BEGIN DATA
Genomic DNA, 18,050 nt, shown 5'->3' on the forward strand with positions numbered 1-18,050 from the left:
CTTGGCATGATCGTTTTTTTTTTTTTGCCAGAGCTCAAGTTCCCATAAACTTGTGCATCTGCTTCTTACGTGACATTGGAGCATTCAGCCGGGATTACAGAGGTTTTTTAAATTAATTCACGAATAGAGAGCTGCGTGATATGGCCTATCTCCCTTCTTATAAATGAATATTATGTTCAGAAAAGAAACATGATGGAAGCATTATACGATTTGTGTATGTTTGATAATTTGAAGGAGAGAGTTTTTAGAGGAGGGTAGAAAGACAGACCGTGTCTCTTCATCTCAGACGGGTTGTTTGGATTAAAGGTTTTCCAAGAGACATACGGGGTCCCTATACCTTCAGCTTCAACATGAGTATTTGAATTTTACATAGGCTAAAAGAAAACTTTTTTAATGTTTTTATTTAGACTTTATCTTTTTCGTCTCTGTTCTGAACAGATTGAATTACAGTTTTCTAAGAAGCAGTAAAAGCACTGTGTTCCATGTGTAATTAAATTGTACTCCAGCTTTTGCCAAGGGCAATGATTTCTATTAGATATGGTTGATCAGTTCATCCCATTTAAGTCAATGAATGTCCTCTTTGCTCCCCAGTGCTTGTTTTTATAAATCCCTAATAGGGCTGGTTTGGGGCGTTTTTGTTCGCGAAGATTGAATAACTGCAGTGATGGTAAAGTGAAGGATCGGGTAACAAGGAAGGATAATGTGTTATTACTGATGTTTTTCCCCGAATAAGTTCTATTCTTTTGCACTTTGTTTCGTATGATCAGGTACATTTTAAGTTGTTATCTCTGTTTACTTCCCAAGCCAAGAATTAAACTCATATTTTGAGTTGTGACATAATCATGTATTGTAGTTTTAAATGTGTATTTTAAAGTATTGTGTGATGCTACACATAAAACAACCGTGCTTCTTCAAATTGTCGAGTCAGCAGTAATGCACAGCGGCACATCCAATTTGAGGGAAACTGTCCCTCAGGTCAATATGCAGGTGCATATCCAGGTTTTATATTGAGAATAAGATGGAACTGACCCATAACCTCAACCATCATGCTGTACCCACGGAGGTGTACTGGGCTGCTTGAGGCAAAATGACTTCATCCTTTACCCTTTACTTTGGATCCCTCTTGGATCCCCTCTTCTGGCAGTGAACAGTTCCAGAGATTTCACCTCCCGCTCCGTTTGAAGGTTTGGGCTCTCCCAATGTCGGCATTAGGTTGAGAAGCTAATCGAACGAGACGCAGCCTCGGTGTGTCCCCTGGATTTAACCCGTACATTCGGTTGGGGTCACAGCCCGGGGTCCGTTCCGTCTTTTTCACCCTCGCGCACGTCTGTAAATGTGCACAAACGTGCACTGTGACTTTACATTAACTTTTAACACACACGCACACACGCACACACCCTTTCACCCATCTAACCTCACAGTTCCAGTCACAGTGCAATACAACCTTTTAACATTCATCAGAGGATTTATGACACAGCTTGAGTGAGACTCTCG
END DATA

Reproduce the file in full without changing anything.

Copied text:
Genomic DNA, 18,050 nt, shown 5'->3' on the forward strand with positions numbered 1-18,050 from the left:
CTTGGCATGATCGTTTTTTTTTTTTTGCCAGAGCTCAAGTTCCCATAAACTTGTGCATCTGCTTCTTACGTGACATTGGAGCATTCAGCCGGGATTACAGAGGTTTTTTAAATTAATTCACGAATAGAGAGCTGCGTGATATGGCCTATCTCCCTTCTTATAAATGAATATTATGTTCAGAAAAGAAACATGATGGAAGCATTATACGATTTGTGTATGTTTGATAATTTGAAGGAGAGAGTTTTTAGAGGAGGGTAGAAAGACAGACCGTGTCTCTTCATCTCAGACGGGTTGTTTGGATTAAAGGTTTTCCAAGAGACATACGGGGTCCCTATACCTTCAGCTTCAACATGAGTATTTGAATTTTACATAGGCTAAAAGAAAACTTTTTTAATGTTTTTATTTAGACTTTATCTTTTTCGTCTCTGTTCTGAACAGATTGAATTACAGTTTTCTAAGAAGCAGTAAAAGCACTGTGTTCCATGTGTAATTAAATTGTACTCCAGCTTTTGCCAAGGGCAATGATTTCTATTAGATATGGTTGATCAGTTCATCCCATTTAAGTCAATGAATGTCCTCTTTGCTCCCCAGTGCTTGTTTTTATAAATCCCTAATAGGGCTGGTTTGGGGCGTTTTTGTTCGCGAAGATTGAATAACTGCAGTGATGGTAAAGTGAAGGATCGGGTAACAAGGAAGGATAATGTGTTATTACTGATGTTTTTCCCCGAATAAGTTCTATTCTTTTGCACTTTGTTTCGTATGATCAGGTACATTTTAAGTTGTTATCTCTGTTTACTTCCCAAGCCAAGAATTAAACTCATATTTTGAGTTGTGACATAATCATGTATTGTAGTTTTAAATGTGTATTTTAAAGTATTGTGTGATGCTACACATAAAACAACCGTGCTTCTTCAAATTGTCGAGTCAGCAGTAATGCACAGCGGCACATCCAATTTGAGGGAAACTGTCCCTCAGGTCAATATGCAGGTGCATATCCAGGTTTTATATTGAGAATAAGATGGAACTGACCCATAACCTCAACCATCATGCTGTACCCACGGAGGTGTACTGGGCTGCTTGAGGCAAAATGACTTCATCCTTTACCCTTTACTTTGGATCCCTCTTGGATCCCCTCTTCTGGCAGTGAACAGTTCCAGAGATTTCACCTCCCGCTCCGTTTGAAGGTTTGGGCTCTCCCAATGTCGGCATTAGGTTGAGAAGCTAATCGAACGAGACGCAGCCTCGGTGTGTCCCCTGGATTTAACCCGTACATTCGGTTGGGGTCACAGCCCGGGGTCCGTTCCGTCTTTTTCACCCTCGCGCACGTCTGTAAATGTGCACAAACGTGCACTGTGACTTTACATTAACTTTTAACACACACGCACACACGCACACACCCTTTCACCCATCTAACCTCACAGTTCCAGTCACAGTGCAATACAACCTTTTAACATTCATCAGAGGATTTATGACACAGCTTGAGTGAGACTCTCG